Over the past few months, I’ve received multiple client requests to export custom fields (custom variables or data lists) present in Icinga Director in order to enrich logs on Logstash or to make specific changes to the indexing process.
The solution that I am going to explain in this article uses the Icinga DSL check command to export custom fields to a file that can be used by Logstash with the translate filter plugin.
The Icinga DSL (Domain Specific Language) is essentially a wrapper for the Icinga API that allows you to do everything that you can normally do with API calls, like configure additional hosts, services, notifications, dependencies, etc.
Icinga DSL can be used like a full programming language.
In this article I would like to show you how to write a script using the Icinga DSL check command.
This is an interesting NetEye feature that lets you execute different operations on Icinga Objects, like extracting data from Icinga Director and manipulating their output.
Here you can find a list of building functions that can be called via DSL: https://icinga.com/docs/icinga2/latest/doc/18-library-reference/
The most important thing for an MSSP customer is to guarantee the separation of logs that come from different customers. Basically, we need to have a different index on Elasticsearch for each customer registered on a NetEye system.
To do this we can add a custom variable to each host in our Icinga Director. This variable has to be populated with the customer name as part of the index name. The details on how we solved this is explained through the following 6 steps:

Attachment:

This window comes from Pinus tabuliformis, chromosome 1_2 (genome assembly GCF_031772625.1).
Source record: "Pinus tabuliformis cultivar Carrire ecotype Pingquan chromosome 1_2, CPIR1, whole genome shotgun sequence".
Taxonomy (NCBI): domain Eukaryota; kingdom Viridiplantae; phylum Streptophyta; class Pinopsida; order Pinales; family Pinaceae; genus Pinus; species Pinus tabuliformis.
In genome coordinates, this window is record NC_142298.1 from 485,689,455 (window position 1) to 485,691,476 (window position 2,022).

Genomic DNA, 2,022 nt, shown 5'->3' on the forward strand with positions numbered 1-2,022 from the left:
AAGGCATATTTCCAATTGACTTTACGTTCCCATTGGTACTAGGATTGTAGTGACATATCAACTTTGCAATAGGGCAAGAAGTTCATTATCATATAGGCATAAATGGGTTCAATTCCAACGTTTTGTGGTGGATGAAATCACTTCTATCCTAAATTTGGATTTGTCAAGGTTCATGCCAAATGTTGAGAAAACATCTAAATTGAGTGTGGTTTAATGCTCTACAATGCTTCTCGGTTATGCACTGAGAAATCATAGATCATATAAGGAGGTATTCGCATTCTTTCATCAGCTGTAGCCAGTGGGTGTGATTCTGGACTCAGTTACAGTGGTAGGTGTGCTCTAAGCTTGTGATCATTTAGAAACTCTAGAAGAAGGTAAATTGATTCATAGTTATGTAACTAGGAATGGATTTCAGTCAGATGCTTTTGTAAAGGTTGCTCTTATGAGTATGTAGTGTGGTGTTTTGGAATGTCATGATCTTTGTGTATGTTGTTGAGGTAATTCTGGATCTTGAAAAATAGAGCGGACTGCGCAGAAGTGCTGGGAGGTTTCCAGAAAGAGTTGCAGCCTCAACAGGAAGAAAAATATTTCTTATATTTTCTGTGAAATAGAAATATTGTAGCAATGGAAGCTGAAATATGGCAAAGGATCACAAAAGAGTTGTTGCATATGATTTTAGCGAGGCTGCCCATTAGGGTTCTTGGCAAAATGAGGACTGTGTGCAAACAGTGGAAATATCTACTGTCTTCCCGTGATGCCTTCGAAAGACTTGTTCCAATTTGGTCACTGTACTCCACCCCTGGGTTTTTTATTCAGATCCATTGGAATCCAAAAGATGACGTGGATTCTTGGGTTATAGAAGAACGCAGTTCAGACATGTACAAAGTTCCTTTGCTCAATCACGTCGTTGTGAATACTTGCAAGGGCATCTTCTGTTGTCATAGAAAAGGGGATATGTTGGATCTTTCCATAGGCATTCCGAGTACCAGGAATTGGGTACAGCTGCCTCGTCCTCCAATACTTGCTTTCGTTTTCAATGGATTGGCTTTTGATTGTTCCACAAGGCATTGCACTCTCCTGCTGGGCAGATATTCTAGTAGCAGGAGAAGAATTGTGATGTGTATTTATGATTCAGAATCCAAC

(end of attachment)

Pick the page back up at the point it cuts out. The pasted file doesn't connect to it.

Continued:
1. Populate the custom var on NetEye hosts: add a custom variable named ‘customer_name at Icinga Director > CustomVar Overview
2. Create a script on PluginContribDir: create a bash script that takes as input 2 parameters: the result of a DSL Query and the destination file path where it should be written to
3. Add command: create the command invocation for the bash script at Icinga Director > Commands and add a new “Plugin check command” type named ‘dsl-customer-export’ with the two arguments needed for the script:
4. Add a service template: create the Service Template in order to call the ‘dsl-customer-export’ check command created in Step 3 – in my example I specified the check interval for every 3600 sec (1 hour)
5. Add a service to neteye-local and run the check: create the service using the template made in Step 4 and check the result at Overview > Services. Seeing the green status bar and the readout of all the key/value pairs is a great and easy way to verify that the result is working and is aligned with your expectations.
6 Make Logstash configuration changes: under /neteye/shared/logstash/conf/conf.d/ you will need to:
Save, restart the logstash service, and game over!
To see the results, open the Log Analytics dashboard and go to the Discover tab. Here you will see the new customer field populated with each log’s entry, and the logs written to different indices.
Note: We have the same Timeperiod in which the variable is not up to date, due to the check interval of the Service Template (in our example it’s 1 hour)